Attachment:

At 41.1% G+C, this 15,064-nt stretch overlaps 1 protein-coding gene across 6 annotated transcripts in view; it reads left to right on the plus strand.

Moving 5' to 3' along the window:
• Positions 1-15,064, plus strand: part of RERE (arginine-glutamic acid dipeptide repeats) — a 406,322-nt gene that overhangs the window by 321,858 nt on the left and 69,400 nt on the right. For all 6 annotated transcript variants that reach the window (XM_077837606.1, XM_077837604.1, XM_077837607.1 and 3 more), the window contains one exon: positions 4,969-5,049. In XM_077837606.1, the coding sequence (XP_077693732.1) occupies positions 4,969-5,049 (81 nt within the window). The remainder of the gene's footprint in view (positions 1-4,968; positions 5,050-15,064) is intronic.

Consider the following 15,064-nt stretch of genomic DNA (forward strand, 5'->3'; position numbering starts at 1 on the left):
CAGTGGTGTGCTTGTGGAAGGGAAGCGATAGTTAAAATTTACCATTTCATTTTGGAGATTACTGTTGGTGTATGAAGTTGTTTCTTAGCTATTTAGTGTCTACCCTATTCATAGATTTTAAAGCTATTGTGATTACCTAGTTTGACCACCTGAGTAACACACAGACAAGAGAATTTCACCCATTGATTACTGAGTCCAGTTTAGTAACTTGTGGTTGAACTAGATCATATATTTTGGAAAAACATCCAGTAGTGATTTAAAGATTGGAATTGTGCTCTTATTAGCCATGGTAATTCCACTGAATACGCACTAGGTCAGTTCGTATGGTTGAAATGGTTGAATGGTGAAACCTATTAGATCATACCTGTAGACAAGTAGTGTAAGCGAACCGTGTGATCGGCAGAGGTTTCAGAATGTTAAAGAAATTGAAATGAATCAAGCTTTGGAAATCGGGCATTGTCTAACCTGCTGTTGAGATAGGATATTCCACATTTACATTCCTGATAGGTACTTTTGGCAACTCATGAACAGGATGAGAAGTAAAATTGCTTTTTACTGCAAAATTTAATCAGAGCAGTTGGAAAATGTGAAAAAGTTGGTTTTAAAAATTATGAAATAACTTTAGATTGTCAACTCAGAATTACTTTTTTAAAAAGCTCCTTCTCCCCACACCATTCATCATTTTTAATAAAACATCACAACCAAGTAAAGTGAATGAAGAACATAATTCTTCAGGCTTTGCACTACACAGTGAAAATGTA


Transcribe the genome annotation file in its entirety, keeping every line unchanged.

At 41.1% G+C, this 15,064-nt stretch overlaps 1 protein-coding gene across 6 annotated transcripts in view; it reads left to right on the plus strand.

Moving 5' to 3' along the window:
• Positions 1-15,064, plus strand: part of RERE (arginine-glutamic acid dipeptide repeats) — a 406,322-nt gene that overhangs the window by 321,858 nt on the left and 69,400 nt on the right. For all 6 annotated transcript variants that reach the window (XM_077837606.1, XM_077837604.1, XM_077837607.1 and 3 more), the window contains one exon: positions 4,969-5,049. In XM_077837606.1, the coding sequence (XP_077693732.1) occupies positions 4,969-5,049 (81 nt within the window). The remainder of the gene's footprint in view (positions 1-4,968; positions 5,050-15,064) is intronic.

Consider the following 15,064-nt stretch of genomic DNA (forward strand, 5'->3'; position numbering starts at 1 on the left):
CAGTGGTGTGCTTGTGGAAGGGAAGCGATAGTTAAAATTTACCATTTCATTTTGGAGATTACTGTTGGTGTATGAAGTTGTTTCTTAGCTATTTAGTGTCTACCCTATTCATAGATTTTAAAGCTATTGTGATTACCTAGTTTGACCACCTGAGTAACACACAGACAAGAGAATTTCACCCATTGATTACTGAGTCCAGTTTAGTAACTTGTGGTTGAACTAGATCATATATTTTGGAAAAACATCCAGTAGTGATTTAAAGATTGGAATTGTGCTCTTATTAGCCATGGTAATTCCACTGAATACGCACTAGGTCAGTTCGTATGGTTGAAATGGTTGAATGGTGAAACCTATTAGATCATACCTGTAGACAAGTAGTGTAAGCGAACCGTGTGATCGGCAGAGGTTTCAGAATGTTAAAGAAATTGAAATGAATCAAGCTTTGGAAATCGGGCATTGTCTAACCTGCTGTTGAGATAGGATATTCCACATTTACATTCCTGATAGGTACTTTTGGCAACTCATGAACAGGATGAGAAGTAAAATTGCTTTTTACTGCAAAATTTAATCAGAGCAGTTGGAAAATGTGAAAAAGTTGGTTTTAAAAATTATGAAATAACTTTAGATTGTCAACTCAGAATTACTTTTTTAAAAAGCTCCTTCTCCCCACACCATTCATCATTTTTAATAAAACATCACAACCAAGTAAAGTGAATGAAGAACATAATTCTTCAGGCTTTGCACTACACAGTGAAAATGTA